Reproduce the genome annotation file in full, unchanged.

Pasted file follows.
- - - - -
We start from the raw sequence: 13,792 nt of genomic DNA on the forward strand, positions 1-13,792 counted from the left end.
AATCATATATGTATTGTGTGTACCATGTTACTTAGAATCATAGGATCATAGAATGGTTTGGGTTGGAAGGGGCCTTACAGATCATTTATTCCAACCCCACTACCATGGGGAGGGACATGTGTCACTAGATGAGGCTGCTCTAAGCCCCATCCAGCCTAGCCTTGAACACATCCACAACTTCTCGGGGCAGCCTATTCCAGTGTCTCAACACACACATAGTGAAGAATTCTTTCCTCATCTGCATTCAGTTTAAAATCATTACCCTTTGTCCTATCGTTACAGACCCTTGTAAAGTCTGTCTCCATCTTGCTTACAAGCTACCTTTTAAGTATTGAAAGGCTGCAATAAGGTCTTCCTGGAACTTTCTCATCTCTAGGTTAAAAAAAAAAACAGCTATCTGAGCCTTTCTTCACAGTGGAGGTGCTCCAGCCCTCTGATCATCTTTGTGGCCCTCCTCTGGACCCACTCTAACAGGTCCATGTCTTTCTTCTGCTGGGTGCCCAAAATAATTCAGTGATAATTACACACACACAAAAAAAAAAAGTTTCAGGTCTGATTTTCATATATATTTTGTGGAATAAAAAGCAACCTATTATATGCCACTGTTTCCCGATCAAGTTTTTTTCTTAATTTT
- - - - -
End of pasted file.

We start from the raw sequence: 13,792 nt of genomic DNA on the forward strand, positions 1-13,792 counted from the left end.
AATCATATATGTATTGTGTGTACCATGTTACTTAGAATCATAGGATCATAGAATGGTTTGGGTTGGAAGGGGCCTTACAGATCATTTATTCCAACCCCACTACCATGGGGAGGGACATGTGTCACTAGATGAGGCTGCTCTAAGCCCCATCCAGCCTAGCCTTGAACACATCCACAACTTCTCGGGGCAGCCTATTCCAGTGTCTCAACACACACATAGTGAAGAATTCTTTCCTCATCTGCATTCAGTTTAAAATCATTACCCTTTGTCCTATCGTTACAGACCCTTGTAAAGTCTGTCTCCATCTTGCTTACAAGCTACCTTTTAAGTATTGAAAGGCTGCAATAAGGTCTTCCTGGAACTTTCTCATCTCTAGGTTAAAAAAAAAAACAGCTATCTGAGCCTTTCTTCACAGTGGAGGTGCTCCAGCCCTCTGATCATCTTTGTGGCCCTCCTCTGGACCCACTCTAACAGGTCCATGTCTTTCTTCTGCTGGGTGCCCAAAATAATTCAGTGATAATTACACACACACAAAAAAAAAAAGTTTCAGGTCTGATTTTCATATATATTTTGTGGAATAAAAAGCAACCTATTATATGCCACTGTTTCCCGATCAAGTTTTTTTCTTAATTTT